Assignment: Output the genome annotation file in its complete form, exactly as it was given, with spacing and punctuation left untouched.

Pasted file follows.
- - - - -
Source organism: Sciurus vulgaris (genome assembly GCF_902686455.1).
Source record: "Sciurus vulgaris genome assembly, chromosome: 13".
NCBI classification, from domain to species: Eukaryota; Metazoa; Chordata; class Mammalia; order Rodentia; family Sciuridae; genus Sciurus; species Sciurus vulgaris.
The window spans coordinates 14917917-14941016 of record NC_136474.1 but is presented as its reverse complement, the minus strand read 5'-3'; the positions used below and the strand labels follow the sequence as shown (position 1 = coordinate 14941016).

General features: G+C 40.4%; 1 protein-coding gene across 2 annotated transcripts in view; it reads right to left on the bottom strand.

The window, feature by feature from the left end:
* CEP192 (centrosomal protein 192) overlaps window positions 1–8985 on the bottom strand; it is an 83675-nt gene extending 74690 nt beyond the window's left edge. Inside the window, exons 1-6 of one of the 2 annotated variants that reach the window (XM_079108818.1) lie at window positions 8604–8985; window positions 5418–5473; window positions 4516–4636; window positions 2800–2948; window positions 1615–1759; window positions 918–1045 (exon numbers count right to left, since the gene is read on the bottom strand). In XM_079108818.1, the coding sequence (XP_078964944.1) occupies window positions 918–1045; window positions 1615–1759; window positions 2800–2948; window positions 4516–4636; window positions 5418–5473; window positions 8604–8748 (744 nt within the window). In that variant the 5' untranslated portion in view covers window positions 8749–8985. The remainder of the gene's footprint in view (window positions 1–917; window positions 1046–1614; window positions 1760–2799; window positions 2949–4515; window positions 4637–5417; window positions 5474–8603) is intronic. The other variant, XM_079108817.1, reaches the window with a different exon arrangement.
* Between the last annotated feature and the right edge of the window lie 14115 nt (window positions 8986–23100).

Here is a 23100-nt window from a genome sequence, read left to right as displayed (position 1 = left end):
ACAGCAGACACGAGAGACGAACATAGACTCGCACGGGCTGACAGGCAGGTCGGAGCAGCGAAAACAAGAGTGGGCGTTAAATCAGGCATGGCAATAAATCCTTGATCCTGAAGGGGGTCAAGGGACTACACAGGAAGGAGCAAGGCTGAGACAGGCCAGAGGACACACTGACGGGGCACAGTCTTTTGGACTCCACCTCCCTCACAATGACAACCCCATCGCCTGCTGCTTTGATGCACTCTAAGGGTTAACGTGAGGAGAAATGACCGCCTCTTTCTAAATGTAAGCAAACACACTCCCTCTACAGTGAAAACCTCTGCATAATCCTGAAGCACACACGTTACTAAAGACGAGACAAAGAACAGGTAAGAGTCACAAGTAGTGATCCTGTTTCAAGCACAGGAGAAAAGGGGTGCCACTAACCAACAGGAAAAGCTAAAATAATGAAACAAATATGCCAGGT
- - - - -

Source organism: Sciurus vulgaris (genome assembly GCF_902686455.1).
Source record: "Sciurus vulgaris genome assembly, chromosome: 13".
NCBI classification, from domain to species: Eukaryota; Metazoa; Chordata; class Mammalia; order Rodentia; family Sciuridae; genus Sciurus; species Sciurus vulgaris.
The window spans coordinates 14917917-14941016 of record NC_136474.1 but is presented as its reverse complement, the minus strand read 5'-3'; the positions used below and the strand labels follow the sequence as shown (position 1 = coordinate 14941016).

General features: G+C 40.4%; 1 protein-coding gene across 2 annotated transcripts in view; it reads right to left on the bottom strand.

The window, feature by feature from the left end:
* CEP192 (centrosomal protein 192) overlaps window positions 1–8985 on the bottom strand; it is an 83675-nt gene extending 74690 nt beyond the window's left edge. Inside the window, exons 1-6 of one of the 2 annotated variants that reach the window (XM_079108818.1) lie at window positions 8604–8985; window positions 5418–5473; window positions 4516–4636; window positions 2800–2948; window positions 1615–1759; window positions 918–1045 (exon numbers count right to left, since the gene is read on the bottom strand). In XM_079108818.1, the coding sequence (XP_078964944.1) occupies window positions 918–1045; window positions 1615–1759; window positions 2800–2948; window positions 4516–4636; window positions 5418–5473; window positions 8604–8748 (744 nt within the window). In that variant the 5' untranslated portion in view covers window positions 8749–8985. The remainder of the gene's footprint in view (window positions 1–917; window positions 1046–1614; window positions 1760–2799; window positions 2949–4515; window positions 4637–5417; window positions 5474–8603) is intronic. The other variant, XM_079108817.1, reaches the window with a different exon arrangement.
* Between the last annotated feature and the right edge of the window lie 14115 nt (window positions 8986–23100).

Here is a 23100-nt window from a genome sequence, read left to right as displayed (position 1 = left end):
ACAGCAGACACGAGAGACGAACATAGACTCGCACGGGCTGACAGGCAGGTCGGAGCAGCGAAAACAAGAGTGGGCGTTAAATCAGGCATGGCAATAAATCCTTGATCCTGAAGGGGGTCAAGGGACTACACAGGAAGGAGCAAGGCTGAGACAGGCCAGAGGACACACTGACGGGGCACAGTCTTTTGGACTCCACCTCCCTCACAATGACAACCCCATCGCCTGCTGCTTTGATGCACTCTAAGGGTTAACGTGAGGAGAAATGACCGCCTCTTTCTAAATGTAAGCAAACACACTCCCTCTACAGTGAAAACCTCTGCATAATCCTGAAGCACACACGTTACTAAAGACGAGACAAAGAACAGGTAAGAGTCACAAGTAGTGATCCTGTTTCAAGCACAGGAGAAAAGGGGTGCCACTAACCAACAGGAAAAGCTAAAATAATGAAACAAATATGCCAGGT